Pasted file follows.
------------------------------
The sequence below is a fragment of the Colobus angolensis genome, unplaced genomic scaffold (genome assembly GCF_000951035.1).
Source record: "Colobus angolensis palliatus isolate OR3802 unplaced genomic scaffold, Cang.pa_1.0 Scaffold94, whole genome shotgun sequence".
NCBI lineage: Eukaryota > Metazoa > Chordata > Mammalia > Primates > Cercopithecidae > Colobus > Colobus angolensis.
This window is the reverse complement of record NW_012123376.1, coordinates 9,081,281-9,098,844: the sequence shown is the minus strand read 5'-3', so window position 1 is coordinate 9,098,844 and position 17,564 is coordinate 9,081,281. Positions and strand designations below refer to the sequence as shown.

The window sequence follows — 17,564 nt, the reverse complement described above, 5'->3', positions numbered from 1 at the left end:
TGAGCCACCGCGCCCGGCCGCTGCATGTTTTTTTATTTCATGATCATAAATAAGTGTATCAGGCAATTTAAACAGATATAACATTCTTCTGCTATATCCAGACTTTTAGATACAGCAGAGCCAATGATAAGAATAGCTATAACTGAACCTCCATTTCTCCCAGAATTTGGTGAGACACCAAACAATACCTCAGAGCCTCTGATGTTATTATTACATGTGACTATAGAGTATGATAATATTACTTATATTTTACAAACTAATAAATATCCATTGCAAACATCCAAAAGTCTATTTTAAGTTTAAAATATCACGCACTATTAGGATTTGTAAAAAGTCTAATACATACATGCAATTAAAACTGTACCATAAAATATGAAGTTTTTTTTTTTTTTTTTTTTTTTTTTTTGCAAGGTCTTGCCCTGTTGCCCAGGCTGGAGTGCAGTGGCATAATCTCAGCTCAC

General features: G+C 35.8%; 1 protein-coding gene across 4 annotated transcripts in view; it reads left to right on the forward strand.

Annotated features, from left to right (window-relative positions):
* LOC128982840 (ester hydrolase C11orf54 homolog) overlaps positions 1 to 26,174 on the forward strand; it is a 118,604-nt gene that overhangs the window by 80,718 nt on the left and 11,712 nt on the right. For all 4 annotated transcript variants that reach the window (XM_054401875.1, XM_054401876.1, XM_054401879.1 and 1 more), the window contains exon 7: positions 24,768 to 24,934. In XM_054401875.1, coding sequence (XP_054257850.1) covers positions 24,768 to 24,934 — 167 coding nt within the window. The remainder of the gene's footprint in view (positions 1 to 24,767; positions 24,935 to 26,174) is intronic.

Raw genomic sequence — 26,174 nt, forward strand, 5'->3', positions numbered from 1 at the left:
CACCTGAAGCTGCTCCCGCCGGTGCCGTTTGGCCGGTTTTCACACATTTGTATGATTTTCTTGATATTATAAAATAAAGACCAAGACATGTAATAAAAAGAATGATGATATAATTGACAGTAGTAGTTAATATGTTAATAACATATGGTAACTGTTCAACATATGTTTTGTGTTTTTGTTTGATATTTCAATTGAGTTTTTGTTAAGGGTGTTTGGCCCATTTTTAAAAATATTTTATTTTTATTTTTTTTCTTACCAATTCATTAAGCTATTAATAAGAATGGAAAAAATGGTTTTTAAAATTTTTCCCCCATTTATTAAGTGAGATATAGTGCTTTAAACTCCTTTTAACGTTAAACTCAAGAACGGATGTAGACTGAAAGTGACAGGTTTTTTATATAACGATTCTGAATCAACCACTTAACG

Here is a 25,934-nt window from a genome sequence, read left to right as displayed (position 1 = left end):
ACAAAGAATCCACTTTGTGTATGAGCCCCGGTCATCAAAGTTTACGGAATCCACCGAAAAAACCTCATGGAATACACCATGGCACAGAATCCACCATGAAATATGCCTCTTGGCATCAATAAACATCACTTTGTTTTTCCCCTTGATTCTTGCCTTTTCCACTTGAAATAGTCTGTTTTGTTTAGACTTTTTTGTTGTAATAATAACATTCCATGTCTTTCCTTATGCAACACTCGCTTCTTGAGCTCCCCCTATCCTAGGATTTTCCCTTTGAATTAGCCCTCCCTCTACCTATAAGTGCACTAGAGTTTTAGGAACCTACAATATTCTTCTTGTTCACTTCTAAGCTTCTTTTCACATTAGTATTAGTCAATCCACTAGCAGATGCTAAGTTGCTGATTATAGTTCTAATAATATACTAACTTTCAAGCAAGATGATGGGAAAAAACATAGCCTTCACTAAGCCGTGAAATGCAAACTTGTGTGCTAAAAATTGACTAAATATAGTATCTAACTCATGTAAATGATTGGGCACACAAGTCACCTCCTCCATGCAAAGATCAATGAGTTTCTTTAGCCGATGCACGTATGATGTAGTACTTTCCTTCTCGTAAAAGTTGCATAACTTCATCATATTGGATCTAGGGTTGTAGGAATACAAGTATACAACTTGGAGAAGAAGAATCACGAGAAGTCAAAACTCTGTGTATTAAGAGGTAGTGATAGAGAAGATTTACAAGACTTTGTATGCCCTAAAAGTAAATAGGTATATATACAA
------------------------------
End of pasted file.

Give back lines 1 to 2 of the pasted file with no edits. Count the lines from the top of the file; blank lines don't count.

The sequence below is a fragment of the Colobus angolensis genome, unplaced genomic scaffold (genome assembly GCF_000951035.1).
Source record: "Colobus angolensis palliatus isolate OR3802 unplaced genomic scaffold, Cang.pa_1.0 Scaffold94, whole genome shotgun sequence".